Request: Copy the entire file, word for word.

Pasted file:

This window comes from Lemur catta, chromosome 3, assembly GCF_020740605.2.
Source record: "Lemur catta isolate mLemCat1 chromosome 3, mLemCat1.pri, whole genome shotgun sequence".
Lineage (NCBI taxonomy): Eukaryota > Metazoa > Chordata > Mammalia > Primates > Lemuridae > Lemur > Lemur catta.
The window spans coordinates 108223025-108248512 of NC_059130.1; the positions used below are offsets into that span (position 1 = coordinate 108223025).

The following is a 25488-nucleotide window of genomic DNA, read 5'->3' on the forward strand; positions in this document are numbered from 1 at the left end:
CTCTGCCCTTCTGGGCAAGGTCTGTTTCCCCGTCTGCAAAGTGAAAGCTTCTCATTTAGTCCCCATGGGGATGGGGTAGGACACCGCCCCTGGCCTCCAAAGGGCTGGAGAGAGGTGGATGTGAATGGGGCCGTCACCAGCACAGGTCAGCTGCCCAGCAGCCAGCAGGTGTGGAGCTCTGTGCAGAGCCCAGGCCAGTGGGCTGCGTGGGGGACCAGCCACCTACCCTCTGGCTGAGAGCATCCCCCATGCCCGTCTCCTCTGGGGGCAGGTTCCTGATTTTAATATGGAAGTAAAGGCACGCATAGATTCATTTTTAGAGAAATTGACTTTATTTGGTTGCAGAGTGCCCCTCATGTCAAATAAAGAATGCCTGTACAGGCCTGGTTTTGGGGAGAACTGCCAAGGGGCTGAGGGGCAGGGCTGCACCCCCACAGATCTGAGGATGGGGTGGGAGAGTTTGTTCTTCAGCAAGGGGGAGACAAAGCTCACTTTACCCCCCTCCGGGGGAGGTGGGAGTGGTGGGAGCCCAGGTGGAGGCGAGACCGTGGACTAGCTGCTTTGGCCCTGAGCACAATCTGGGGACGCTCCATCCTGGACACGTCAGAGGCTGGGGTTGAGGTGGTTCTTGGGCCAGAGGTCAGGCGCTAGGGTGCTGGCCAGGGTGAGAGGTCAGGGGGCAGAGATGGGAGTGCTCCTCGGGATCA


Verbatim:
This window comes from Lemur catta, chromosome 3, assembly GCF_020740605.2.
Source record: "Lemur catta isolate mLemCat1 chromosome 3, mLemCat1.pri, whole genome shotgun sequence".
Lineage (NCBI taxonomy): Eukaryota > Metazoa > Chordata > Mammalia > Primates > Lemuridae > Lemur > Lemur catta.
The window spans coordinates 108223025-108248512 of NC_059130.1; the positions used below are offsets into that span (position 1 = coordinate 108223025).

The following is a 25488-nucleotide window of genomic DNA, read 5'->3' on the forward strand; positions in this document are numbered from 1 at the left end:
CTCTGCCCTTCTGGGCAAGGTCTGTTTCCCCGTCTGCAAAGTGAAAGCTTCTCATTTAGTCCCCATGGGGATGGGGTAGGACACCGCCCCTGGCCTCCAAAGGGCTGGAGAGAGGTGGATGTGAATGGGGCCGTCACCAGCACAGGTCAGCTGCCCAGCAGCCAGCAGGTGTGGAGCTCTGTGCAGAGCCCAGGCCAGTGGGCTGCGTGGGGGACCAGCCACCTACCCTCTGGCTGAGAGCATCCCCCATGCCCGTCTCCTCTGGGGGCAGGTTCCTGATTTTAATATGGAAGTAAAGGCACGCATAGATTCATTTTTAGAGAAATTGACTTTATTTGGTTGCAGAGTGCCCCTCATGTCAAATAAAGAATGCCTGTACAGGCCTGGTTTTGGGGAGAACTGCCAAGGGGCTGAGGGGCAGGGCTGCACCCCCACAGATCTGAGGATGGGGTGGGAGAGTTTGTTCTTCAGCAAGGGGGAGACAAAGCTCACTTTACCCCCCTCCGGGGGAGGTGGGAGTGGTGGGAGCCCAGGTGGAGGCGAGACCGTGGACTAGCTGCTTTGGCCCTGAGCACAATCTGGGGACGCTCCATCCTGGACACGTCAGAGGCTGGGGTTGAGGTGGTTCTTGGGCCAGAGGTCAGGCGCTAGGGTGCTGGCCAGGGTGAGAGGTCAGGGGGCAGAGATGGGAGTGCTCCTCGGGATCA